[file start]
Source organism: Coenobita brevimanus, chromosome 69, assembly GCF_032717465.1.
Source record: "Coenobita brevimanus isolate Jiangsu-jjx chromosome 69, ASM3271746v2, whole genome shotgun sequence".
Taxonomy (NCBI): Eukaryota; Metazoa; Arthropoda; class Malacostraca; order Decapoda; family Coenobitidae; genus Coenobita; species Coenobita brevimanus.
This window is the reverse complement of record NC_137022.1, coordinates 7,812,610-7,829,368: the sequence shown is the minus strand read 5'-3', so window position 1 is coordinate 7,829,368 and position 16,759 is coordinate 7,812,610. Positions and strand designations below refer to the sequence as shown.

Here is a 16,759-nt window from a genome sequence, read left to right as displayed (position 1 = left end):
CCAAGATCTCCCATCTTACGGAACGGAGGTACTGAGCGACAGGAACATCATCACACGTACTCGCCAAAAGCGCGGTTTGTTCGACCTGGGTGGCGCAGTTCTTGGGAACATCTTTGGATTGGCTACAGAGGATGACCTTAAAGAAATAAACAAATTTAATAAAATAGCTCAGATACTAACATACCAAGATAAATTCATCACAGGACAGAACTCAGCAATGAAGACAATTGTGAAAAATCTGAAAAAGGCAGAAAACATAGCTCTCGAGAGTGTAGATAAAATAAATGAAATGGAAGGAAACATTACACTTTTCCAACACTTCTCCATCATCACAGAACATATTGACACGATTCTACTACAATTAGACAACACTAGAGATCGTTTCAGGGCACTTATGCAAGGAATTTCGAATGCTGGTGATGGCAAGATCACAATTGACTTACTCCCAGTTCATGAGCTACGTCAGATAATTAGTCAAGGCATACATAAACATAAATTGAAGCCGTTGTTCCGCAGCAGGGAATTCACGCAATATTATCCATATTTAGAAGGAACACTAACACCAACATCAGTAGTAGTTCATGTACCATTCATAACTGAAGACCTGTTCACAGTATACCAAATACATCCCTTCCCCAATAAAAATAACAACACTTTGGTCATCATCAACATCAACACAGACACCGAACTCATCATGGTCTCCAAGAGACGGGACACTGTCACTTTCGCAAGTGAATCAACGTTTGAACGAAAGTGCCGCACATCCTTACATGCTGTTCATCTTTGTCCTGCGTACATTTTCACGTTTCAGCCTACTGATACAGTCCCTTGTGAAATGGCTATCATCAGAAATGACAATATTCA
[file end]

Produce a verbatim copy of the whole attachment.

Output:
Source organism: Coenobita brevimanus, chromosome 69, assembly GCF_032717465.1.
Source record: "Coenobita brevimanus isolate Jiangsu-jjx chromosome 69, ASM3271746v2, whole genome shotgun sequence".
Taxonomy (NCBI): Eukaryota; Metazoa; Arthropoda; class Malacostraca; order Decapoda; family Coenobitidae; genus Coenobita; species Coenobita brevimanus.
This window is the reverse complement of record NC_137022.1, coordinates 7,812,610-7,829,368: the sequence shown is the minus strand read 5'-3', so window position 1 is coordinate 7,829,368 and position 16,759 is coordinate 7,812,610. Positions and strand designations below refer to the sequence as shown.

Here is a 16,759-nt window from a genome sequence, read left to right as displayed (position 1 = left end):
CCAAGATCTCCCATCTTACGGAACGGAGGTACTGAGCGACAGGAACATCATCACACGTACTCGCCAAAAGCGCGGTTTGTTCGACCTGGGTGGCGCAGTTCTTGGGAACATCTTTGGATTGGCTACAGAGGATGACCTTAAAGAAATAAACAAATTTAATAAAATAGCTCAGATACTAACATACCAAGATAAATTCATCACAGGACAGAACTCAGCAATGAAGACAATTGTGAAAAATCTGAAAAAGGCAGAAAACATAGCTCTCGAGAGTGTAGATAAAATAAATGAAATGGAAGGAAACATTACACTTTTCCAACACTTCTCCATCATCACAGAACATATTGACACGATTCTACTACAATTAGACAACACTAGAGATCGTTTCAGGGCACTTATGCAAGGAATTTCGAATGCTGGTGATGGCAAGATCACAATTGACTTACTCCCAGTTCATGAGCTACGTCAGATAATTAGTCAAGGCATACATAAACATAAATTGAAGCCGTTGTTCCGCAGCAGGGAATTCACGCAATATTATCCATATTTAGAAGGAACACTAACACCAACATCAGTAGTAGTTCATGTACCATTCATAACTGAAGACCTGTTCACAGTATACCAAATACATCCCTTCCCCAATAAAAATAACAACACTTTGGTCATCATCAACATCAACACAGACACCGAACTCATCATGGTCTCCAAGAGACGGGACACTGTCACTTTCGCAAGTGAATCAACGTTTGAACGAAAGTGCCGCACATCCTTACATGCTGTTCATCTTTGTCCTGCGTACATTTTCACGTTTCAGCCTACTGATACAGTCCCTTGTGAAATGGCTATCATCAGAAATGACAATATTCA